Jerusalem’s street names constantly remind me that I am engulfed by the history of my people and my city. I’m fascinated by the names and seeing them shapes my day-to-day life here.
For example, I might meet a friend on Ben Yehuda – named after the man who reawakened the ancient Hebrew language, transforming it into a modern tongue.
And then we might walk on Agron – named after a mayor of Jerusalem and the founder of the Jerusalem Post (then with a different name).
Here is a day in my Jerusalem life, based on some of the typical street names I pass on a regular basis. Click on the pictures to see a slideshow with explanations about all the of the street names mentioned here:
Gershon Agron (1894-1959) – founder of the paper that became the Jerusalem Post, mayor of Jerusalem in 1955-1959
L.L. Zamenhof (1859-1917) – signed L.L., not A. as the municipality decided to call him, creator of Esperanto, the most successful constructed language
The Westerners – in honour of the North African immigrants who started the first neighbourhood in western Jerusalem
Queen Shlomtzion (Salome Alexandra) (141-67 BCE) – the only Jewish regnant queen, last woman ruler of Judea, brought prosperity to the kingdom
Mamilla – probably comes from the Arabic word that means “that which comes from God”
Mamilla is a beautiful street – can’t help but add a few more shots of it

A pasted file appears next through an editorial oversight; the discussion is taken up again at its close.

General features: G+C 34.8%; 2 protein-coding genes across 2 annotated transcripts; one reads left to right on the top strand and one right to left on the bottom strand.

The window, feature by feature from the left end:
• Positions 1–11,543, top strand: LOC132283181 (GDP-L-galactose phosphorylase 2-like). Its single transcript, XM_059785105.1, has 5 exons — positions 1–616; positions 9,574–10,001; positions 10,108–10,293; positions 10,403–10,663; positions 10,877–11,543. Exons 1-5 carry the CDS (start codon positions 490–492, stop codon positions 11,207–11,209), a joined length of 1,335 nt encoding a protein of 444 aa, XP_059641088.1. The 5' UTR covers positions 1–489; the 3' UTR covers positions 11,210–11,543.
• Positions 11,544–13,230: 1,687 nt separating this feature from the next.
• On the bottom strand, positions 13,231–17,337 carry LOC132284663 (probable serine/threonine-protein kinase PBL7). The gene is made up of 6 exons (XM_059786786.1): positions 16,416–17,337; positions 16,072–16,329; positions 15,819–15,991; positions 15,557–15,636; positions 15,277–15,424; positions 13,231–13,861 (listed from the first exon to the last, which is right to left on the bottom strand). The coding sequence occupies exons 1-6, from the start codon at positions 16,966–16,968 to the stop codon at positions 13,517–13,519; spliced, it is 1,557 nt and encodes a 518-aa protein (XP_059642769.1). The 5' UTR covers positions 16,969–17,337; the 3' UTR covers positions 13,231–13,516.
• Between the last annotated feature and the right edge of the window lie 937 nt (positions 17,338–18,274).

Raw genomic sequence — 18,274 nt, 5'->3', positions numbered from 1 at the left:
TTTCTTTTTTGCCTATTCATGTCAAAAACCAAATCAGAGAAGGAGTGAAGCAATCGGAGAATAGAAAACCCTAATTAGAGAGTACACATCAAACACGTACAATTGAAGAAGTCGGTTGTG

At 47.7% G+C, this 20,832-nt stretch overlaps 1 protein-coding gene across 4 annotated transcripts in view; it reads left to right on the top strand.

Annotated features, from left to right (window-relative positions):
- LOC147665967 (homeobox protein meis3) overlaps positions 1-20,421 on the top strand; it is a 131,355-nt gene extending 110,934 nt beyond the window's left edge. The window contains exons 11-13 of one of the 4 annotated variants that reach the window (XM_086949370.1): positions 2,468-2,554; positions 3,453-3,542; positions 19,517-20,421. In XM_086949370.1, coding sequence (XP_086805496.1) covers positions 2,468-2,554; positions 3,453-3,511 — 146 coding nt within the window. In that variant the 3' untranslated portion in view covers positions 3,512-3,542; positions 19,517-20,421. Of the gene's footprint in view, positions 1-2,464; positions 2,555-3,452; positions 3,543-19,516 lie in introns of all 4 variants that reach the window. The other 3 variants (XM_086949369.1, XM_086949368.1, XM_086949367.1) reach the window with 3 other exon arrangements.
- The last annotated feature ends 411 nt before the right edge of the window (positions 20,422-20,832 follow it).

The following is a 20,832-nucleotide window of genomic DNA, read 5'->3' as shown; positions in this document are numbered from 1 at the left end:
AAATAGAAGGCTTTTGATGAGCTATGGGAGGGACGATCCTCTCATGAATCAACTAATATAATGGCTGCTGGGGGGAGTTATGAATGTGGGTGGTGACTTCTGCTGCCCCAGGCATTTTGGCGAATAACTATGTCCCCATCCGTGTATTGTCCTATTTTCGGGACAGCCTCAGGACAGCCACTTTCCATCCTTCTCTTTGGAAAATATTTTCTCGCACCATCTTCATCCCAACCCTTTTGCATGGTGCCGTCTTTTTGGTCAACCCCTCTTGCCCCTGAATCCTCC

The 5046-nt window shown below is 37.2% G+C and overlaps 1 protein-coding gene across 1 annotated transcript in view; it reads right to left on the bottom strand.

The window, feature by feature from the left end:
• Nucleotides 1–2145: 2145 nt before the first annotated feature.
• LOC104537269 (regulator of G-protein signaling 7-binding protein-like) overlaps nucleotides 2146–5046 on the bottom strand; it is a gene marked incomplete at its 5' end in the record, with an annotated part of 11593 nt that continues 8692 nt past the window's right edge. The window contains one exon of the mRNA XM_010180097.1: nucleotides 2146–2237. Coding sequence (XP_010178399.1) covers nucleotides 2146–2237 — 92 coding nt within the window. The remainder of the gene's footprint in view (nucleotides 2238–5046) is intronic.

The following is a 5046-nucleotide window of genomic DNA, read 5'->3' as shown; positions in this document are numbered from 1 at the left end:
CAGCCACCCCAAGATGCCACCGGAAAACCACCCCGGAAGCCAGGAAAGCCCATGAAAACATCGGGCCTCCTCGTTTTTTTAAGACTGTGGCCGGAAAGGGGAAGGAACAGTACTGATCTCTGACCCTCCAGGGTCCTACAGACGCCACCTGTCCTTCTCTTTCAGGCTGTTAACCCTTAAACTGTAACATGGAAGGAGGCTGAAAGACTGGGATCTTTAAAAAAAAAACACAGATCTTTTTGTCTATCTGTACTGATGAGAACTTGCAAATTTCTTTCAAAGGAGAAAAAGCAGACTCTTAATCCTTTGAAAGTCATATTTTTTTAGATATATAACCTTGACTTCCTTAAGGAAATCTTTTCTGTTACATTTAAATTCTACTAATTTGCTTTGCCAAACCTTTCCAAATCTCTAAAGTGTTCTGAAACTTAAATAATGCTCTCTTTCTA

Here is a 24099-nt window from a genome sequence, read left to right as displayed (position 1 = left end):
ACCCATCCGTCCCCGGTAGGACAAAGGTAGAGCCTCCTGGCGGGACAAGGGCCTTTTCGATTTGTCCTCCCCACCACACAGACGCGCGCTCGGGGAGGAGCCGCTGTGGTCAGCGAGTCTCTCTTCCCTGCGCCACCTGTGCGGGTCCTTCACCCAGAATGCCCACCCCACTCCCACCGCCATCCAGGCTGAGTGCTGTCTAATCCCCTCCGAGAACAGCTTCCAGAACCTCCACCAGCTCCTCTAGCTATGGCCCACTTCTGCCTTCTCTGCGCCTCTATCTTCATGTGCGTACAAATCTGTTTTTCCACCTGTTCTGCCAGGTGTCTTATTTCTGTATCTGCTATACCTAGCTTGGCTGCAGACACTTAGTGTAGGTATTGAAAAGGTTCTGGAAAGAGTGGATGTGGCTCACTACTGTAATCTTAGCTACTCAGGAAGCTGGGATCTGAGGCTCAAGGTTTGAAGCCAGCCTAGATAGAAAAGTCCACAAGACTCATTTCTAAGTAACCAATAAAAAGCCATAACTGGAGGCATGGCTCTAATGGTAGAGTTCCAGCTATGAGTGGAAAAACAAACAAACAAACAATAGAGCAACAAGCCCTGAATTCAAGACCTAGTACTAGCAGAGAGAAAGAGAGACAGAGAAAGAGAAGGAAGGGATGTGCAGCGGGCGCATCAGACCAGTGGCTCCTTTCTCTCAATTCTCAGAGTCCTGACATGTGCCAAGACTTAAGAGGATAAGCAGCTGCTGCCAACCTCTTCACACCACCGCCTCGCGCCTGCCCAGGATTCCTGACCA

Omar Ibn Al-Khattab (644-586) – considered the founder of the Muslim empire, reigned over Israel, Syria, Iraq, Egypt, conquered Jerusalem
King Solomon – King David’s son, a king, a poet
Yitzhak Kariv (1902-1999) – mayor of Jerusalem (1952-1955), was fired as mayor, a banker
Moses Hess (1812-1875) – a Jewish philosopher, socialist, a founder of Labor Zionism
This post is in reply to wp.com’s weekly photo challenge.
How exciting to wake up and find I don’t have Internet in my apartment. I had a list of arduous tasks, including ones connected to job searching and other such exciting things. But instead, I took it as a sign (and I don’t believe in signs). If I don’t have Internet, I have an excuse to do what I’ve been pushing off for around six months – go to the National Library of Israel and start dabbling in my latest dream – to write a book about the street names in Jerusalem.
I’m terrible at getting myself going because of my fear of failure but I called my sister Tsipora, told her to scream at me and tell me what to do, it worked, and I was on my way.
And here I finally am!
Surrounded by books about Jerusalem!
I need to go actually continue reading the books (and checking out the ones I ordered to the reading room upstairs) but I’ll just say one more thing.
Even the trip over here was inspiring. Every street announced on the bus’s speaker was the name of a person I know little to nothing about.
And this is not to mention that almost every street corner in the city is a “square” named after even more people. Just on the way here I saw:
Rechavat Yosef Chakshuri
Kiryat David Ben Gurion
Kiryat Edmond Y. Safra
And at the entrance to Givat Ram campus:
Who were these people? I’m so curious!
Who were all these people? Were they extremely influential in Israel’s modern history? What can I learn from them?
We all know that every dream begins with a first blog post. Here is mine and it’s my attempt to make my dream come true.